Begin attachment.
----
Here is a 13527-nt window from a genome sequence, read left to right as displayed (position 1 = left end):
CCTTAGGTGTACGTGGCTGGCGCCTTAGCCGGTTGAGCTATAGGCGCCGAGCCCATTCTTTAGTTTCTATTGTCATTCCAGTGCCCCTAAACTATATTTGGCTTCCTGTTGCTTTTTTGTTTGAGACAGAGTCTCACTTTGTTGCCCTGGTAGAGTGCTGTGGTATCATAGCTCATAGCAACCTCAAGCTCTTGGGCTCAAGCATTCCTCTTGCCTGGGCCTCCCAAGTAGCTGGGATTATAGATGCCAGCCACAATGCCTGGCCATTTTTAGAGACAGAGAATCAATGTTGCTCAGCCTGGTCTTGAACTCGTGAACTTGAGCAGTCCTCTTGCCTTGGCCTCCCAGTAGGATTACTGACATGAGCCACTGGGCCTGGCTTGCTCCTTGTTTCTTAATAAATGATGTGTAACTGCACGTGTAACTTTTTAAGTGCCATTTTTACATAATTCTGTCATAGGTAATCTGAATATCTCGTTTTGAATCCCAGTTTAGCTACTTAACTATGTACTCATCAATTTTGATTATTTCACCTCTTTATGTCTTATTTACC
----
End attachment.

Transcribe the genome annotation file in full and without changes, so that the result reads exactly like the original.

Here is a 13527-nt window from a genome sequence, read left to right as displayed (position 1 = left end):
CCTTAGGTGTACGTGGCTGGCGCCTTAGCCGGTTGAGCTATAGGCGCCGAGCCCATTCTTTAGTTTCTATTGTCATTCCAGTGCCCCTAAACTATATTTGGCTTCCTGTTGCTTTTTTGTTTGAGACAGAGTCTCACTTTGTTGCCCTGGTAGAGTGCTGTGGTATCATAGCTCATAGCAACCTCAAGCTCTTGGGCTCAAGCATTCCTCTTGCCTGGGCCTCCCAAGTAGCTGGGATTATAGATGCCAGCCACAATGCCTGGCCATTTTTAGAGACAGAGAATCAATGTTGCTCAGCCTGGTCTTGAACTCGTGAACTTGAGCAGTCCTCTTGCCTTGGCCTCCCAGTAGGATTACTGACATGAGCCACTGGGCCTGGCTTGCTCCTTGTTTCTTAATAAATGATGTGTAACTGCACGTGTAACTTTTTAAGTGCCATTTTTACATAATTCTGTCATAGGTAATCTGAATATCTCGTTTTGAATCCCAGTTTAGCTACTTAACTATGTACTCATCAATTTTGATTATTTCACCTCTTTATGTCTTATTTACC